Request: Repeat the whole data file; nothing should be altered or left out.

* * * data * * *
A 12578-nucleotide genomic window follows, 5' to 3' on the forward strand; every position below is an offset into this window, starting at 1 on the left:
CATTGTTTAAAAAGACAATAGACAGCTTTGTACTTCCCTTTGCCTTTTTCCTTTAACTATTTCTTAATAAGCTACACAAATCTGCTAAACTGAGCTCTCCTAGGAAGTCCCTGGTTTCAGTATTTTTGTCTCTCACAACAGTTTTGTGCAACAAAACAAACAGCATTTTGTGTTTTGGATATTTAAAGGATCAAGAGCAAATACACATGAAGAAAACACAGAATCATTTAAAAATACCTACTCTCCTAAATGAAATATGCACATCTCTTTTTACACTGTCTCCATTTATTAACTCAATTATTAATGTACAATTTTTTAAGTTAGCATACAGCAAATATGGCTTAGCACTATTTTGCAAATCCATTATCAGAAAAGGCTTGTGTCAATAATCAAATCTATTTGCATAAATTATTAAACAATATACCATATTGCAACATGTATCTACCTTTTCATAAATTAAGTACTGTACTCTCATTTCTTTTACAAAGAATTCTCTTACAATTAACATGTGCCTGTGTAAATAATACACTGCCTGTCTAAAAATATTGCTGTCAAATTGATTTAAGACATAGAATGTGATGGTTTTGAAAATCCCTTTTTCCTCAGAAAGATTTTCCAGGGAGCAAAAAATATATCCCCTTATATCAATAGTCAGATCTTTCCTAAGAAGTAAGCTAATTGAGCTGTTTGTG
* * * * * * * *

A 12578-nucleotide genomic window follows, 5' to 3' on the forward strand; every position below is an offset into this window, starting at 1 on the left:
CATTGTTTAAAAAGACAATAGACAGCTTTGTACTTCCCTTTGCCTTTTTCCTTTAACTATTTCTTAATAAGCTACACAAATCTGCTAAACTGAGCTCTCCTAGGAAGTCCCTGGTTTCAGTATTTTTGTCTCTCACAACAGTTTTGTGCAACAAAACAAACAGCATTTTGTGTTTTGGATATTTAAAGGATCAAGAGCAAATACACATGAAGAAAACACAGAATCATTTAAAAATACCTACTCTCCTAAATGAAATATGCACATCTCTTTTTACACTGTCTCCATTTATTAACTCAATTATTAATGTACAATTTTTTAAGTTAGCATACAGCAAATATGGCTTAGCACTATTTTGCAAATCCATTATCAGAAAAGGCTTGTGTCAATAATCAAATCTATTTGCATAAATTATTAAACAATATACCATATTGCAACATGTATCTACCTTTTCATAAATTAAGTACTGTACTCTCATTTCTTTTACAAAGAATTCTCTTACAATTAACATGTGCCTGTGTAAATAATACACTGCCTGTCTAAAAATATTGCTGTCAAATTGATTTAAGACATAGAATGTGATGGTTTTGAAAATCCCTTTTTCCTCAGAAAGATTTTCCAGGGAGCAAAAAATATATCCCCTTATATCAATAGTCAGATCTTTCCTAAGAAGTAAGCTAATTGAGCTGTTTGTG